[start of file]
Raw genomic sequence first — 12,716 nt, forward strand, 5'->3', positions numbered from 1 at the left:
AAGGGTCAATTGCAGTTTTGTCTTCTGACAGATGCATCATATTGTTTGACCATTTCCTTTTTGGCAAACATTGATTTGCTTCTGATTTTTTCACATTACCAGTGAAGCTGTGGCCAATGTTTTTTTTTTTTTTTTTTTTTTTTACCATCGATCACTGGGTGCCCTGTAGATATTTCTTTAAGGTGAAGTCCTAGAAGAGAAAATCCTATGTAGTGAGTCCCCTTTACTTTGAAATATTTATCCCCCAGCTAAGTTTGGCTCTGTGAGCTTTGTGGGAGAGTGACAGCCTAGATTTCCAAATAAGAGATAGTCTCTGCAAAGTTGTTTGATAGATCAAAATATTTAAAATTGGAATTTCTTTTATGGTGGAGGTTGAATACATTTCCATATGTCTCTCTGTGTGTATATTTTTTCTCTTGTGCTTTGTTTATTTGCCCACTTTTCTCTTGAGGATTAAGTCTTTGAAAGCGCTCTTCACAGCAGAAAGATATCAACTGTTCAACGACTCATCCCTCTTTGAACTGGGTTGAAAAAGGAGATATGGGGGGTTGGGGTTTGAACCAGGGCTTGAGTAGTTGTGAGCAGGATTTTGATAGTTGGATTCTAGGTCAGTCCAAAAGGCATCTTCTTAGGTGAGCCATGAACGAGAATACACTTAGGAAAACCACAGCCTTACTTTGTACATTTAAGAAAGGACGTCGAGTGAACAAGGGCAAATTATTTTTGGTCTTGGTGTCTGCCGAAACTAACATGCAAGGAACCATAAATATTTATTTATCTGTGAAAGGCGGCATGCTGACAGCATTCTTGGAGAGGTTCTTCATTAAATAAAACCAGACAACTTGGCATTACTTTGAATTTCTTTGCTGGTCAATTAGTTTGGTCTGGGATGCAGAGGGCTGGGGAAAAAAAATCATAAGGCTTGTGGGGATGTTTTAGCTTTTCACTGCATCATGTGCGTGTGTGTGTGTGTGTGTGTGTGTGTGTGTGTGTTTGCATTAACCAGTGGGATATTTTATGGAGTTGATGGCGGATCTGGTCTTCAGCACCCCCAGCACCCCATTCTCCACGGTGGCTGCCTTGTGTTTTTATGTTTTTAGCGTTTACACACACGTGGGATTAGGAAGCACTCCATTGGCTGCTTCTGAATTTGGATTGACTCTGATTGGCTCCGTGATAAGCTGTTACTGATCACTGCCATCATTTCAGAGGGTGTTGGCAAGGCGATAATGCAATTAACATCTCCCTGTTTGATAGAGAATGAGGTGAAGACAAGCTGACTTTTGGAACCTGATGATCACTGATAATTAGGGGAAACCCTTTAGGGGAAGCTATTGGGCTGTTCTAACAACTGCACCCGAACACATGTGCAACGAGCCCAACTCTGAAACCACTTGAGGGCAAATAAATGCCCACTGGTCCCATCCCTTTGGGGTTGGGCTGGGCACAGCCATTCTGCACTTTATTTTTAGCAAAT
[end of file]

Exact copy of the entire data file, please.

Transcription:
Raw genomic sequence first — 12,716 nt, forward strand, 5'->3', positions numbered from 1 at the left:
AAGGGTCAATTGCAGTTTTGTCTTCTGACAGATGCATCATATTGTTTGACCATTTCCTTTTTGGCAAACATTGATTTGCTTCTGATTTTTTCACATTACCAGTGAAGCTGTGGCCAATGTTTTTTTTTTTTTTTTTTTTTTTTACCATCGATCACTGGGTGCCCTGTAGATATTTCTTTAAGGTGAAGTCCTAGAAGAGAAAATCCTATGTAGTGAGTCCCCTTTACTTTGAAATATTTATCCCCCAGCTAAGTTTGGCTCTGTGAGCTTTGTGGGAGAGTGACAGCCTAGATTTCCAAATAAGAGATAGTCTCTGCAAAGTTGTTTGATAGATCAAAATATTTAAAATTGGAATTTCTTTTATGGTGGAGGTTGAATACATTTCCATATGTCTCTCTGTGTGTATATTTTTTCTCTTGTGCTTTGTTTATTTGCCCACTTTTCTCTTGAGGATTAAGTCTTTGAAAGCGCTCTTCACAGCAGAAAGATATCAACTGTTCAACGACTCATCCCTCTTTGAACTGGGTTGAAAAAGGAGATATGGGGGGTTGGGGTTTGAACCAGGGCTTGAGTAGTTGTGAGCAGGATTTTGATAGTTGGATTCTAGGTCAGTCCAAAAGGCATCTTCTTAGGTGAGCCATGAACGAGAATACACTTAGGAAAACCACAGCCTTACTTTGTACATTTAAGAAAGGACGTCGAGTGAACAAGGGCAAATTATTTTTGGTCTTGGTGTCTGCCGAAACTAACATGCAAGGAACCATAAATATTTATTTATCTGTGAAAGGCGGCATGCTGACAGCATTCTTGGAGAGGTTCTTCATTAAATAAAACCAGACAACTTGGCATTACTTTGAATTTCTTTGCTGGTCAATTAGTTTGGTCTGGGATGCAGAGGGCTGGGGAAAAAAAATCATAAGGCTTGTGGGGATGTTTTAGCTTTTCACTGCATCATGTGCGTGTGTGTGTGTGTGTGTGTGTGTGTGTGTGTGTTTGCATTAACCAGTGGGATATTTTATGGAGTTGATGGCGGATCTGGTCTTCAGCACCCCCAGCACCCCATTCTCCACGGTGGCTGCCTTGTGTTTTTATGTTTTTAGCGTTTACACACACGTGGGATTAGGAAGCACTCCATTGGCTGCTTCTGAATTTGGATTGACTCTGATTGGCTCCGTGATAAGCTGTTACTGATCACTGCCATCATTTCAGAGGGTGTTGGCAAGGCGATAATGCAATTAACATCTCCCTGTTTGATAGAGAATGAGGTGAAGACAAGCTGACTTTTGGAACCTGATGATCACTGATAATTAGGGGAAACCCTTTAGGGGAAGCTATTGGGCTGTTCTAACAACTGCACCCGAACACATGTGCAACGAGCCCAACTCTGAAACCACTTGAGGGCAAATAAATGCCCACTGGTCCCATCCCTTTGGGGTTGGGCTGGGCACAGCCATTCTGCACTTTATTTTTAGCAAAT